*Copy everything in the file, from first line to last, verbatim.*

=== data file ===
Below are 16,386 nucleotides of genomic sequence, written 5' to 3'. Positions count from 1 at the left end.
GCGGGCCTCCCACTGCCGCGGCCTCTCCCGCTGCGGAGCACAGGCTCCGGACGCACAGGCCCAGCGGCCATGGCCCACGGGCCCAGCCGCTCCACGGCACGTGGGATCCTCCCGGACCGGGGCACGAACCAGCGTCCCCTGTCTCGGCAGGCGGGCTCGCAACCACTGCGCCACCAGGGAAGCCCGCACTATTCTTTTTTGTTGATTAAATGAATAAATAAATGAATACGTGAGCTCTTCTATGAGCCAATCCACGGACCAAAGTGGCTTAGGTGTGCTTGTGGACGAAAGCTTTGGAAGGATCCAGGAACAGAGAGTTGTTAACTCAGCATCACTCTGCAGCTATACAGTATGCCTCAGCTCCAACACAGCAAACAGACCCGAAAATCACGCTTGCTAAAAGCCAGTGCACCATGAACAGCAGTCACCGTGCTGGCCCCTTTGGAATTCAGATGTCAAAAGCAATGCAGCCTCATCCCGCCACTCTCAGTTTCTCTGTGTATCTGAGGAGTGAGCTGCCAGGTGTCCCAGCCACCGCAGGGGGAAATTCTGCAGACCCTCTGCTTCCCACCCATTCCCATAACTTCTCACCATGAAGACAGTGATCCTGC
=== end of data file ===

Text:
Below are 16,386 nucleotides of genomic sequence, written 5' to 3'. Positions count from 1 at the left end.
GCGGGCCTCCCACTGCCGCGGCCTCTCCCGCTGCGGAGCACAGGCTCCGGACGCACAGGCCCAGCGGCCATGGCCCACGGGCCCAGCCGCTCCACGGCACGTGGGATCCTCCCGGACCGGGGCACGAACCAGCGTCCCCTGTCTCGGCAGGCGGGCTCGCAACCACTGCGCCACCAGGGAAGCCCGCACTATTCTTTTTTGTTGATTAAATGAATAAATAAATGAATACGTGAGCTCTTCTATGAGCCAATCCACGGACCAAAGTGGCTTAGGTGTGCTTGTGGACGAAAGCTTTGGAAGGATCCAGGAACAGAGAGTTGTTAACTCAGCATCACTCTGCAGCTATACAGTATGCCTCAGCTCCAACACAGCAAACAGACCCGAAAATCACGCTTGCTAAAAGCCAGTGCACCATGAACAGCAGTCACCGTGCTGGCCCCTTTGGAATTCAGATGTCAAAAGCAATGCAGCCTCATCCCGCCACTCTCAGTTTCTCTGTGTATCTGAGGAGTGAGCTGCCAGGTGTCCCAGCCACCGCAGGGGGAAATTCTGCAGACCCTCTGCTTCCCACCCATTCCCATAACTTCTCACCATGAAGACAGTGATCCTGC